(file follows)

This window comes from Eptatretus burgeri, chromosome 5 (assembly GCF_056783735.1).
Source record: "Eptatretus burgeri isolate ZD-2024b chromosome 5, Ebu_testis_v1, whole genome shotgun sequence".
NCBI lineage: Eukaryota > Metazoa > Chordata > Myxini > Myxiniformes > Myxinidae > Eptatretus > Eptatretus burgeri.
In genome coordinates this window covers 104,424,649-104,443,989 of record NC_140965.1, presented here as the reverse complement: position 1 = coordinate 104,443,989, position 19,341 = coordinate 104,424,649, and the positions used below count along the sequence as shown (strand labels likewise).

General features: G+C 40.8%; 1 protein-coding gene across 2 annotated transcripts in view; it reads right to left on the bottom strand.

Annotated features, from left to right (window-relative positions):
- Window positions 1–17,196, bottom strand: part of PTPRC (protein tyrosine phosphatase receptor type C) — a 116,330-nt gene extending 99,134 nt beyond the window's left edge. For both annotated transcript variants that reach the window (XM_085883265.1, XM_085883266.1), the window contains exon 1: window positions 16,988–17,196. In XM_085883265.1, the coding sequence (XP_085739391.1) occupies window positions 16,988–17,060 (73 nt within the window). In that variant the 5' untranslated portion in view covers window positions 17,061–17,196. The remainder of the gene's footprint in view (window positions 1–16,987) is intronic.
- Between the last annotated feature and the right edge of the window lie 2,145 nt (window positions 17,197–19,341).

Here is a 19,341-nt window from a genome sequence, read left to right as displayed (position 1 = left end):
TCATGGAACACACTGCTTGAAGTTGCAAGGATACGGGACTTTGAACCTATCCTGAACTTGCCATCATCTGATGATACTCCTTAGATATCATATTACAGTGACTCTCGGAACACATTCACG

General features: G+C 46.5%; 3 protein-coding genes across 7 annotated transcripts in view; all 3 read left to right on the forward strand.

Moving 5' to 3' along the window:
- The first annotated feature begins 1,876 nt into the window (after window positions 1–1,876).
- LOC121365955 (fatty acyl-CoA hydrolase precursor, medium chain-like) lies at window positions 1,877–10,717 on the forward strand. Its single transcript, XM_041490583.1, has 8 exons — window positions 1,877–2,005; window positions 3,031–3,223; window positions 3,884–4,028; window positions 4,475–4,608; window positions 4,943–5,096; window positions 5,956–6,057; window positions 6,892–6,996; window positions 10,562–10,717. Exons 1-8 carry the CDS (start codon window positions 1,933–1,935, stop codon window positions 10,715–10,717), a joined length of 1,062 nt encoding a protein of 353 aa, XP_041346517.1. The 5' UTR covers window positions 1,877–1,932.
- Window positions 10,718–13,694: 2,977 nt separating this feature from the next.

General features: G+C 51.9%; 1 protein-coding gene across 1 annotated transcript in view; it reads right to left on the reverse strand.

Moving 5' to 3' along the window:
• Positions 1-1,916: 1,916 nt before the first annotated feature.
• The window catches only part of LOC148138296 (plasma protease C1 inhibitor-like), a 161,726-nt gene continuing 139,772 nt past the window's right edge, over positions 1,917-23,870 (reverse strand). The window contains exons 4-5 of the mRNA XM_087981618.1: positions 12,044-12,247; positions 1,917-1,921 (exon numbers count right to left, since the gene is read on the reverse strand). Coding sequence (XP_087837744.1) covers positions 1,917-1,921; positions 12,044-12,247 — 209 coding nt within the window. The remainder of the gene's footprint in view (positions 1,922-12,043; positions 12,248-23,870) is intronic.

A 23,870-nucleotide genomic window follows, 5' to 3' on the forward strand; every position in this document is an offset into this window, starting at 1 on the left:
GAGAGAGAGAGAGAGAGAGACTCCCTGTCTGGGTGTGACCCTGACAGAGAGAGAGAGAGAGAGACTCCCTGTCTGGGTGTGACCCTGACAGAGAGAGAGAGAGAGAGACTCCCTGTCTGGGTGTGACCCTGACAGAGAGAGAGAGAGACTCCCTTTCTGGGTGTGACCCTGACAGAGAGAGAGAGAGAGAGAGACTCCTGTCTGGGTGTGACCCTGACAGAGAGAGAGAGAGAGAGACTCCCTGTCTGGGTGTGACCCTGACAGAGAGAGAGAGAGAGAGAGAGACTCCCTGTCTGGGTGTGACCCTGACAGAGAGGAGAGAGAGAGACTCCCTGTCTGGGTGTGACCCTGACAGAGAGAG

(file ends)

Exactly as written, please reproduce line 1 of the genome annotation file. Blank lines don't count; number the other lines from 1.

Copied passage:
This window comes from Eptatretus burgeri, chromosome 5 (assembly GCF_056783735.1).